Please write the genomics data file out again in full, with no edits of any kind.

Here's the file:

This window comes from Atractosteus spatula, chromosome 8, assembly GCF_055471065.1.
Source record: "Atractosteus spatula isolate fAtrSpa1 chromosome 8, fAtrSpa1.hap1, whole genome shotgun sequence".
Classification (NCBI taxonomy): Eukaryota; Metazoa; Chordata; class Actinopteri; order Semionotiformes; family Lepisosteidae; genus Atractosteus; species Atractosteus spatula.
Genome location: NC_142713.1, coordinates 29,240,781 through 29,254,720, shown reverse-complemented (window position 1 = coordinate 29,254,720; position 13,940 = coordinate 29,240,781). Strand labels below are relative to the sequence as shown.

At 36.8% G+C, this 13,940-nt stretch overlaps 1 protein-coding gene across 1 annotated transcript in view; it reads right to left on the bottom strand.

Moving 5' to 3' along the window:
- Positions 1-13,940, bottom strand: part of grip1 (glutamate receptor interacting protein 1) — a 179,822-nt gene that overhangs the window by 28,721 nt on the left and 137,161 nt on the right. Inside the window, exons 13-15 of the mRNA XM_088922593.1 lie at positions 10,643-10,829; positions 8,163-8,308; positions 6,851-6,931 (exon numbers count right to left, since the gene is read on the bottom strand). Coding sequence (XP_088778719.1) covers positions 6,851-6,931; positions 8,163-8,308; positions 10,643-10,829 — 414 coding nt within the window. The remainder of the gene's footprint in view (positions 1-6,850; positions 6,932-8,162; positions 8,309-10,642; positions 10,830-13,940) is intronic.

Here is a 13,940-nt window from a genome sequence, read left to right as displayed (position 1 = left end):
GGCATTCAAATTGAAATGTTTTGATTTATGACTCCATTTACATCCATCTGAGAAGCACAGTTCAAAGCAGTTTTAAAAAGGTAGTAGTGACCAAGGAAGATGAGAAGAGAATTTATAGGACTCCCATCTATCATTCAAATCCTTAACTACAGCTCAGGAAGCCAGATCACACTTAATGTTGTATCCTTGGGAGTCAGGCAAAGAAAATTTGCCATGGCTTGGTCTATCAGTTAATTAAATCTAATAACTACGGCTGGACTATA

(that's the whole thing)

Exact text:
This window comes from Atractosteus spatula, chromosome 8, assembly GCF_055471065.1.
Source record: "Atractosteus spatula isolate fAtrSpa1 chromosome 8, fAtrSpa1.hap1, whole genome shotgun sequence".
Classification (NCBI taxonomy): Eukaryota; Metazoa; Chordata; class Actinopteri; order Semionotiformes; family Lepisosteidae; genus Atractosteus; species Atractosteus spatula.
Genome location: NC_142713.1, coordinates 29,240,781 through 29,254,720, shown reverse-complemented (window position 1 = coordinate 29,254,720; position 13,940 = coordinate 29,240,781). Strand labels below are relative to the sequence as shown.

At 36.8% G+C, this 13,940-nt stretch overlaps 1 protein-coding gene across 1 annotated transcript in view; it reads right to left on the bottom strand.

Moving 5' to 3' along the window:
- Positions 1-13,940, bottom strand: part of grip1 (glutamate receptor interacting protein 1) — a 179,822-nt gene that overhangs the window by 28,721 nt on the left and 137,161 nt on the right. Inside the window, exons 13-15 of the mRNA XM_088922593.1 lie at positions 10,643-10,829; positions 8,163-8,308; positions 6,851-6,931 (exon numbers count right to left, since the gene is read on the bottom strand). Coding sequence (XP_088778719.1) covers positions 6,851-6,931; positions 8,163-8,308; positions 10,643-10,829 — 414 coding nt within the window. The remainder of the gene's footprint in view (positions 1-6,850; positions 6,932-8,162; positions 8,309-10,642; positions 10,830-13,940) is intronic.

Here is a 13,940-nt window from a genome sequence, read left to right as displayed (position 1 = left end):
GGCATTCAAATTGAAATGTTTTGATTTATGACTCCATTTACATCCATCTGAGAAGCACAGTTCAAAGCAGTTTTAAAAAGGTAGTAGTGACCAAGGAAGATGAGAAGAGAATTTATAGGACTCCCATCTATCATTCAAATCCTTAACTACAGCTCAGGAAGCCAGATCACACTTAATGTTGTATCCTTGGGAGTCAGGCAAAGAAAATTTGCCATGGCTTGGTCTATCAGTTAATTAAATCTAATAACTACGGCTGGACTATA